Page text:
After driving down to Northside 3x a week, at 35 weeks, Riley was still measuring small and something was just not right. On a 2/4/05 just 3 days shy of my 36th birthday, they decided he needed to come out the next day. Karl and I were afraid, very afraid. Our first pregnancy, all these tests, ultrasounds, and peeing in jugs was scary. What were they looking for? Why me? Why us? I don’t think either of us slept that night. We arrived at Northside at 10 am on 2/5/04 to see Dr. Stone one more time before they took me up. While he was doing the ultrasound Riley’s heart rate dropped and they went into rush mode. He needs to come out ASAP! They rushed me upstairs to L&D and got me prepped. My first time ever getting an epidural, surgery, and being in an OR. At 12:42 pm Riley came out. I heard him cry (a very low cry) saw him for 15 seconds and they took him to the NICU. I did not see him until later that day. He remained in the NICU and could not be in my room. The next day we were visited by the neonatologist (NICU doctor). Something was up and they couldn’t put their finger on it. He was small (red flag), very hairy (red flag), wouldn’t eat well (red flag), with heavy eyebrows (red flag). We were told they would do some genetic testing. After 4 days I was released and went home without Riley. That literally sucked. For the first time in my life, I was depressed. All these other moms leaving with their babies accept me. Karl had off for a month (yes, he got a month off paid!) and we went down to visit him every single day. He could not go home until he drank bottles around the clock to get his weight up (another red flag – he just wouldn’t suck down a bottle like other newborns) The doctor decided to test him for Down syndrome. Few days later the test came back negative – normal male. They just couldn’t put their finger on it. I told the doctor that Riley and I looked very much a like at birth. Once I showed him this picture they pretty much threw there hands up and said OK and they couldn’t figure out the red flags. He was released 2 weeks later and we were told he was a preemie, take him home, love on him and he will grow out of it – EXACT WORDS! All these RED FLAGS – if we would have known then what we know now!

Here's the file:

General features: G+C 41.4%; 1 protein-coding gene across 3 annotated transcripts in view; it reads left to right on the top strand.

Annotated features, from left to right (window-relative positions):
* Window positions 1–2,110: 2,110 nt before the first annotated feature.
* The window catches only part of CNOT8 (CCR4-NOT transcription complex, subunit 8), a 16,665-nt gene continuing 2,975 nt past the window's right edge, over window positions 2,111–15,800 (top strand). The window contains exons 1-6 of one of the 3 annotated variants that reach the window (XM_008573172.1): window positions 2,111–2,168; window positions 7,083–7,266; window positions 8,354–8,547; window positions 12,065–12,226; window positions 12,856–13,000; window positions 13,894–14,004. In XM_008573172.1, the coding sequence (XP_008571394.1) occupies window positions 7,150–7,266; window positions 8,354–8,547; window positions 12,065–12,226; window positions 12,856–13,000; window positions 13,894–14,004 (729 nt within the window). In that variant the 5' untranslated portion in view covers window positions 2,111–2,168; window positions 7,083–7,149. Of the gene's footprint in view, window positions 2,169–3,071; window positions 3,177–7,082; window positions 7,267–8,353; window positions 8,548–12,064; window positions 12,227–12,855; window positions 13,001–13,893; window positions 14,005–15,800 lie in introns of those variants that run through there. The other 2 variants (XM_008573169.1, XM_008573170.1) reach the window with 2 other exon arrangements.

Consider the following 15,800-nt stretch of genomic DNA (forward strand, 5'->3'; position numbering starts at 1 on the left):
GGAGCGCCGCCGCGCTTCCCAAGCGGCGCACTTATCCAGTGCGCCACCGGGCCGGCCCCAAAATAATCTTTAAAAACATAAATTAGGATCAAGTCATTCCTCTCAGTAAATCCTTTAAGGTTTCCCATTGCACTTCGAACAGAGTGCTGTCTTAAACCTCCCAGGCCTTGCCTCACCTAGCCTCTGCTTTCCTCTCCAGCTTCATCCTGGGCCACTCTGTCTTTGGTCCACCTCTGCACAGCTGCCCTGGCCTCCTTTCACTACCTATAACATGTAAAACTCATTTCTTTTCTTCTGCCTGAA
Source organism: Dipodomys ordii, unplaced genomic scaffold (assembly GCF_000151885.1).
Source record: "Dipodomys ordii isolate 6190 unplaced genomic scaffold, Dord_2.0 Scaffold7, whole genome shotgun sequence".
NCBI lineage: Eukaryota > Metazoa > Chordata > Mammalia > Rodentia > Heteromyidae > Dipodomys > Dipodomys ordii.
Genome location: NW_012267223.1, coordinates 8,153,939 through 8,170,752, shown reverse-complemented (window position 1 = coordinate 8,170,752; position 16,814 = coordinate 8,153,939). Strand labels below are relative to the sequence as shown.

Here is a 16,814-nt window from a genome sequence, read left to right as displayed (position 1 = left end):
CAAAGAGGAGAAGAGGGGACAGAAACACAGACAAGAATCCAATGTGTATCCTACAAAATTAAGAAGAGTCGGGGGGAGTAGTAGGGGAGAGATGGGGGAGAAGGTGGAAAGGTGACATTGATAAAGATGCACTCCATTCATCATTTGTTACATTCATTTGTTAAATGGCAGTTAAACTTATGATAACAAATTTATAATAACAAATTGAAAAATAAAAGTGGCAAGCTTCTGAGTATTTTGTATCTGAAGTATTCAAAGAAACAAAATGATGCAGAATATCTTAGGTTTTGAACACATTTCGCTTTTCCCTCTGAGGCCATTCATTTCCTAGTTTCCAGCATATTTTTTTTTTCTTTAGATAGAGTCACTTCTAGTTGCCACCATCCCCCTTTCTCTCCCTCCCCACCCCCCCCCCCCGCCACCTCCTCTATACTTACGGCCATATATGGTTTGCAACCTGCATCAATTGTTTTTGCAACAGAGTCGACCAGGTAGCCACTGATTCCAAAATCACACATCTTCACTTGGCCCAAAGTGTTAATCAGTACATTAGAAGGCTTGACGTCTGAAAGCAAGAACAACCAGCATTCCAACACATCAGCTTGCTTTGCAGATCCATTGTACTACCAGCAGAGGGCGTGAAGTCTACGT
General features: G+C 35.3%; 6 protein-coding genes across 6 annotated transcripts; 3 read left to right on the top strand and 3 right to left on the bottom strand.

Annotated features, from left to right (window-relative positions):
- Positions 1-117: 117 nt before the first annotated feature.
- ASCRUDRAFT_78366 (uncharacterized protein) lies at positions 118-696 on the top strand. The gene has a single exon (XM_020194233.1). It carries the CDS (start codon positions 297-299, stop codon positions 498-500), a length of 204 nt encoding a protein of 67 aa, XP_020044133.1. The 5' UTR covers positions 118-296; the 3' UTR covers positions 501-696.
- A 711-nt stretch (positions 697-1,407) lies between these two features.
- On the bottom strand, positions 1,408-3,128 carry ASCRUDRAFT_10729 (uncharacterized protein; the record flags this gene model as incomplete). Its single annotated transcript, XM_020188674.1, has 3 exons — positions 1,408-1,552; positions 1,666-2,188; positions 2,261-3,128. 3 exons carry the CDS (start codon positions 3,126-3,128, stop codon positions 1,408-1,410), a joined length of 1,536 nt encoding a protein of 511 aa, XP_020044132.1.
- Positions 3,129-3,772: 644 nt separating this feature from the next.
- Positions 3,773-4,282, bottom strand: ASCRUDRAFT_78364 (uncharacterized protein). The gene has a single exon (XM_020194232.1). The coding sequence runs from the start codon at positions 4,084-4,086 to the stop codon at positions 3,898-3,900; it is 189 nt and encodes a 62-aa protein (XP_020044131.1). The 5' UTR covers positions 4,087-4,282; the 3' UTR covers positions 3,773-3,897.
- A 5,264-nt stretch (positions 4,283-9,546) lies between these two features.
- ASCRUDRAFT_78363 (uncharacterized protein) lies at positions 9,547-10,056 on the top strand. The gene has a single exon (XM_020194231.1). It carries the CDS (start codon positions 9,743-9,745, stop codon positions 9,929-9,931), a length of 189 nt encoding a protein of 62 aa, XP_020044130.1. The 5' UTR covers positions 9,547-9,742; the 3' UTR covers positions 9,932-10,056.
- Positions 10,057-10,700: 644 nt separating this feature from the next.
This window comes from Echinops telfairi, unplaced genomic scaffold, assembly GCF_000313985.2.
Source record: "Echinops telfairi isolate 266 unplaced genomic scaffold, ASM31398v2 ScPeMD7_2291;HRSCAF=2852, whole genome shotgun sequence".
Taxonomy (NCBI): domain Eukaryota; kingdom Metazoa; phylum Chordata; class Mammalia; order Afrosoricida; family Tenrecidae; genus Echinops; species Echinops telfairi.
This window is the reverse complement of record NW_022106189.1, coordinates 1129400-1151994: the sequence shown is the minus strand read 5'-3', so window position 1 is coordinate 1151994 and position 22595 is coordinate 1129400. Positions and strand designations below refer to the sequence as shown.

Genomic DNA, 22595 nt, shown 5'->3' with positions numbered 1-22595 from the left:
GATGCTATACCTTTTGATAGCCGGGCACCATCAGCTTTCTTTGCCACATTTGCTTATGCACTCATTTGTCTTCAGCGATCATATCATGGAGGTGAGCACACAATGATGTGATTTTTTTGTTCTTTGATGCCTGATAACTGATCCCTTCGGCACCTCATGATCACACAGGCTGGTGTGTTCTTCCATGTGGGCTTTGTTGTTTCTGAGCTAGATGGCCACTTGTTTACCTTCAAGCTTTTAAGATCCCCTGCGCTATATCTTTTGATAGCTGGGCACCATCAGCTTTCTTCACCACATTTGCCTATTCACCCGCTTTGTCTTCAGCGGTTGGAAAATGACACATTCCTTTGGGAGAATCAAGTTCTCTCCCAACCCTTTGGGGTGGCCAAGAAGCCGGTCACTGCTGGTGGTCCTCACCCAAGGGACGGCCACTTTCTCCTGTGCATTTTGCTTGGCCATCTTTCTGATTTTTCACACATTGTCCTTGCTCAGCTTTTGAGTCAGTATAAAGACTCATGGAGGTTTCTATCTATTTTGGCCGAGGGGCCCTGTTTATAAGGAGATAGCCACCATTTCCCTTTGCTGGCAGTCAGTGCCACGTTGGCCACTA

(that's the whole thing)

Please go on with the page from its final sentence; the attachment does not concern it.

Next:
For the first year of his life, Karl and I just knew something was NOT right. He still wasn’t sucking down bottles like other babies, he ate baby food but gagged on the chunkier versions. Every doctor visit everything kept checking out just fine except for his weight and height. At one point they told us he was failure to thrive. Talk about a kick in the ass… Really? How can I force food down him when he just won’t eat it at every meal and then some??? I come from a big Italian family. We are food pushers! Meals were very frustrating. I remember trying to get yogurt and applesauce down him. He just wouldn’t do it. I would tear up as I fed him. What was going on? How could this be?